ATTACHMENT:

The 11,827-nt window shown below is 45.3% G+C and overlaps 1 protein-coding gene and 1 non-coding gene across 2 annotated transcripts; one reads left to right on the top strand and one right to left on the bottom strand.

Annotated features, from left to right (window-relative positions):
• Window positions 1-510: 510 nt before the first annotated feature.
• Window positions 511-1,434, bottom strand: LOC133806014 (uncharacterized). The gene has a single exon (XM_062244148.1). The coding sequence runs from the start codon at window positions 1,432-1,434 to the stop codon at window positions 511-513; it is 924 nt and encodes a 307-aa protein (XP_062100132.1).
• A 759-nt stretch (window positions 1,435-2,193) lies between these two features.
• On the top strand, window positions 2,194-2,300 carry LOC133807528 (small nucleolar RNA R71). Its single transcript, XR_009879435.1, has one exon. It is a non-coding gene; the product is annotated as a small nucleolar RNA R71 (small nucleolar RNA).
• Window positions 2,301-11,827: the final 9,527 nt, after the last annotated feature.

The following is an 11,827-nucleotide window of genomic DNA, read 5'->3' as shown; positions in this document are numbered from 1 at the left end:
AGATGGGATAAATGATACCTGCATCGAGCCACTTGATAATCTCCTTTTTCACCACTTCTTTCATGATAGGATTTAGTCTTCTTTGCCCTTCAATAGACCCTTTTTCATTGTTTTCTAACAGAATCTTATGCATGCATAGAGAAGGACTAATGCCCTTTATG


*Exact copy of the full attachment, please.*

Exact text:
The 11,827-nt window shown below is 45.3% G+C and overlaps 1 protein-coding gene and 1 non-coding gene across 2 annotated transcripts; one reads left to right on the top strand and one right to left on the bottom strand.

Annotated features, from left to right (window-relative positions):
• Window positions 1-510: 510 nt before the first annotated feature.
• Window positions 511-1,434, bottom strand: LOC133806014 (uncharacterized). The gene has a single exon (XM_062244148.1). The coding sequence runs from the start codon at window positions 1,432-1,434 to the stop codon at window positions 511-513; it is 924 nt and encodes a 307-aa protein (XP_062100132.1).
• A 759-nt stretch (window positions 1,435-2,193) lies between these two features.
• On the top strand, window positions 2,194-2,300 carry LOC133807528 (small nucleolar RNA R71). Its single transcript, XR_009879435.1, has one exon. It is a non-coding gene; the product is annotated as a small nucleolar RNA R71 (small nucleolar RNA).
• Window positions 2,301-11,827: the final 9,527 nt, after the last annotated feature.

The following is an 11,827-nucleotide window of genomic DNA, read 5'->3' as shown; positions in this document are numbered from 1 at the left end:
AGATGGGATAAATGATACCTGCATCGAGCCACTTGATAATCTCCTTTTTCACCACTTCTTTCATGATAGGATTTAGTCTTCTTTGCCCTTCAATAGACCCTTTTTCATTGTTTTCTAACAGAATCTTATGCATGCATAGAGAAGGACTAATGCCCTTTATG